You go back decades, hundreds of years and there’s always this fear of technological changes. Now with the internet and social media, it is a legit change in which we are connected to everybody around the world. One of the fascinating things about social media is that you have to opt in to social media. And so you don’t have to do anything, but just like you said, for most people they will opt in.

But I think as social media has matured say, when it really hit for the first time in 2005 and we’re about 15, 16 years later, people know what’s going on and they really understand how it is being used by others.

 But with that said, people don’t always understand everything that goes around with social media. So for example, and this is a follow-up question. Twitter is always used in news, but the percentage of people who actually use Twitter and tweet is a very small percentage and it’s a specific demographic. Do you have any ideas and thoughts about Twitter and how it over-represents certain people?

Nicole Rothenay: I think that is an excellent point. So Twitter, it’s interesting that it’s in the news the most, but it’s one of my least interesting platforms because I think it’s least representative of people and their opinions for a variety of reasons.

But maybe to take a slightly different tack on your question, I know that many people will think about who is on social media and where they are. Well, my friends no longer use Facebook. So Facebook is dead and I tend to rely on Pew Research Center and as a social media marketer in the past, I’m interested in looking at where people are actually and how they are actually using social media. And Pew Research Center shows that YouTube is the number one most important platform for all generations. I think they were even showing that 49% of people, 50 and over use YouTube. And that to me is amazing and outstanding.

And so Facebook follows very closely behind that, even for, I say students, but even for people in their 20s. And so when it comes to Twitter, Twitter is much lower on that scale. And so I think that in reference to your question to say, why do we look at Twitter as an example? I think it’s news mongering. News people are looking for a certain story to tell, and that story is typically a negative story.

And so when we look at finding evidence for the point of view that we want to broadcast, that it’s easiest to go to our preferred platforms and our preferred audiences. And so a journalist is going to find much more ammunition for their argument and for their story on Twitter.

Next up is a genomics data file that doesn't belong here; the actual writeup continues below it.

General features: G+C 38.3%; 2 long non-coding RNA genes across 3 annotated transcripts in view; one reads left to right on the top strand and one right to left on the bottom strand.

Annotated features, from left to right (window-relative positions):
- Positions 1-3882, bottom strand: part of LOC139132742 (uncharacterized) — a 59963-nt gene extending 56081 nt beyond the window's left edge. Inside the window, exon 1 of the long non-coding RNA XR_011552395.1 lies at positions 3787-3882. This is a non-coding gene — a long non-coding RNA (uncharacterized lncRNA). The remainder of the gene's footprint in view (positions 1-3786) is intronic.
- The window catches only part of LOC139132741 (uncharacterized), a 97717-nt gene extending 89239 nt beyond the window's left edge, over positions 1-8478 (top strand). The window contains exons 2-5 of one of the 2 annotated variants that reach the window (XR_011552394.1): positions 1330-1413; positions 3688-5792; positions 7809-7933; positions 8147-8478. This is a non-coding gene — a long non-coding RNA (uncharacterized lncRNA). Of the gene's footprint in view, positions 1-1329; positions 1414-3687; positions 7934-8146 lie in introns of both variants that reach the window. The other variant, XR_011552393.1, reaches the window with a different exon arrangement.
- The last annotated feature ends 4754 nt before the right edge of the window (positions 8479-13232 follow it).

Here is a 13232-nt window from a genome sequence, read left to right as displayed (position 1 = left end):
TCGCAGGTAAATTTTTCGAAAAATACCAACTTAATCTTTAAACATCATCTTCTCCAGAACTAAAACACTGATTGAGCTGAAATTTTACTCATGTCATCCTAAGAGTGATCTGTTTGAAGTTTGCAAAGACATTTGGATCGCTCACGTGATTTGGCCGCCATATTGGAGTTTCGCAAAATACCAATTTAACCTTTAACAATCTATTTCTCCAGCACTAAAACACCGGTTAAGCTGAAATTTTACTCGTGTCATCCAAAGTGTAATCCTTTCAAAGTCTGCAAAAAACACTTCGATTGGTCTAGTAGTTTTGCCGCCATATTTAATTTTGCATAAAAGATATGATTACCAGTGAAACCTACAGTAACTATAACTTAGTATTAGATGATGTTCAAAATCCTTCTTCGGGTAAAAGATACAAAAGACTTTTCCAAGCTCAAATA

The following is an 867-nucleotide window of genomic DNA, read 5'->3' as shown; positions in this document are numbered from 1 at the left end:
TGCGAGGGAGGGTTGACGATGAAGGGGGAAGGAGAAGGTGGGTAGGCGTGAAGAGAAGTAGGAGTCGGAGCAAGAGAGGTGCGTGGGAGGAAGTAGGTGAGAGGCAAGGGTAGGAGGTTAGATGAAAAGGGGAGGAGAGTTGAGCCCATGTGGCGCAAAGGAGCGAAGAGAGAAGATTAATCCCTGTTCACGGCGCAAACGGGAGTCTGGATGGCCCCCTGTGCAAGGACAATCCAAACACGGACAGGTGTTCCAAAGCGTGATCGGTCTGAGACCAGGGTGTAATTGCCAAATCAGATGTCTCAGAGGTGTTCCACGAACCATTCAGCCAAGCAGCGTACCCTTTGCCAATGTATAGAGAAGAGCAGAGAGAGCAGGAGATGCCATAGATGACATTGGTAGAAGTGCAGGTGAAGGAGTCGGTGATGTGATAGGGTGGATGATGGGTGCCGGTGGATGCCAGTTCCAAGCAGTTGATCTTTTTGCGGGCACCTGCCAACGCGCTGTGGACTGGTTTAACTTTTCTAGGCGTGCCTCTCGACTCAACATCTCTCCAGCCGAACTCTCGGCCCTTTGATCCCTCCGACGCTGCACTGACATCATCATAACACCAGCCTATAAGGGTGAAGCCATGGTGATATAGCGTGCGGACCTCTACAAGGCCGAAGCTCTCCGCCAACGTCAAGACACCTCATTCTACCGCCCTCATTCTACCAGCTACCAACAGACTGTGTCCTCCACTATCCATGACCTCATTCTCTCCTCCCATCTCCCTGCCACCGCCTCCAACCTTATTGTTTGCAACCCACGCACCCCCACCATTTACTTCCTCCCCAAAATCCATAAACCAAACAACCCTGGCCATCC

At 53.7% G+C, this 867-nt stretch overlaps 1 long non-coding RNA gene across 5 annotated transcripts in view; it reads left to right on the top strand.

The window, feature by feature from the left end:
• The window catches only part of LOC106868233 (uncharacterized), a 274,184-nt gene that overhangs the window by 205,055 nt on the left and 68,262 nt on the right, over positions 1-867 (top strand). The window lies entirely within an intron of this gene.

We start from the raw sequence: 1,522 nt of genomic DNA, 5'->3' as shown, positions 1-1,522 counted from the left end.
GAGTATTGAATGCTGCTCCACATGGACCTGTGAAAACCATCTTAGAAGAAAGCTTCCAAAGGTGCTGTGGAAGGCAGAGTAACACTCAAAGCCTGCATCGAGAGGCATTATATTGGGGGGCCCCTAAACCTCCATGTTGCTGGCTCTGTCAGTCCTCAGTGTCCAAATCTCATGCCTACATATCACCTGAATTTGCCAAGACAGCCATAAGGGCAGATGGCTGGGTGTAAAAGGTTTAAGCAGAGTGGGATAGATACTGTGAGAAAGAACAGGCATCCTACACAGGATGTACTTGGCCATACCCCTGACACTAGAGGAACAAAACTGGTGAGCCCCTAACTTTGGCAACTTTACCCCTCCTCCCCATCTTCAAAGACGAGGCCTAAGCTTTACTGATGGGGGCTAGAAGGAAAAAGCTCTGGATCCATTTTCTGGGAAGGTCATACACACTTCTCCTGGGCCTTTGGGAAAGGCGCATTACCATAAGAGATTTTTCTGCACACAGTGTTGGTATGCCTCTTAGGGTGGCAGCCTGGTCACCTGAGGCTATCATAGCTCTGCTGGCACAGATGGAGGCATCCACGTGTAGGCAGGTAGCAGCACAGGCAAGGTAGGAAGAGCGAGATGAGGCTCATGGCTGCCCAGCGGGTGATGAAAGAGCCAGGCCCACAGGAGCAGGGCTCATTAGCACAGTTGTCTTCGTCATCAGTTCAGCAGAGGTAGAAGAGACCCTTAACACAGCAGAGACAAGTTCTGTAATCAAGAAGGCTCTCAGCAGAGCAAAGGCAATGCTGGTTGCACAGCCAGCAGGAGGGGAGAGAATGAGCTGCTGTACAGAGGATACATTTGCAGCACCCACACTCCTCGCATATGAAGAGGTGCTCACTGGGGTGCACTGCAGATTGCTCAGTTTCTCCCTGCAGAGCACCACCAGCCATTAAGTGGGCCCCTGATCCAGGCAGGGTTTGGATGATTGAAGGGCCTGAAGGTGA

Dr. Bjorn Mercer: And I completely agree. Twitter is kind of the best and worst of human nature in the sense that if you can, you can succinctly communicate in 280 characters, basically your thoughts. But at the same time, Twitter does not acknowledge sound, logical and reasonable arguments versus if people start to dogpile or are just mean, Twitter is the perfect social media platform for that.

There’s just so many other platforms. And like you said, Facebook has gone down in popularity, but it’s still in the billions. And so even though people might not be using Facebook as much as they used to people still connect and it’s still a way to connect. And so that leads me to the second question is, so if we accept that social media isn’t likely to go away anytime soon, what do you suggest?

Nicole Rothenay: I think my easy answer and you kind of nodded to this earlier is just to embrace technology. So maybe to become a creator rather than a consumer. To think less of consuming content put out by other people and maybe finding ways to become much more active in it. And maybe avoid Twitter and the endless conversations about your opinion.

I do, like you mentioned, I want to start with the caveat that not everyone needs to be on social media. There sometimes feels like quite a bit of pressure to be present on every platform, but that isn’t sustainable for most of us and it’s just not necessary. So I think we start by understanding why we’re using social media in the first place. So my suggestion of course, is to use social media to create, to learn something, to connect professionally or to seek out advice from a very specific audience.

I am particularly interested in rhetoric. Many of us think of rhetoric as purely persuasion or the tactics we take to persuade someone. I think of rhetoric as all communication. I think all communication is persuasive in some way and is therefore rhetorical. So rhetoric for me could be boiled down very simply to three key ideas, purpose, context, and audience. It’s much more complicated than that, of course, but I think we often misconstrue the audience consideration.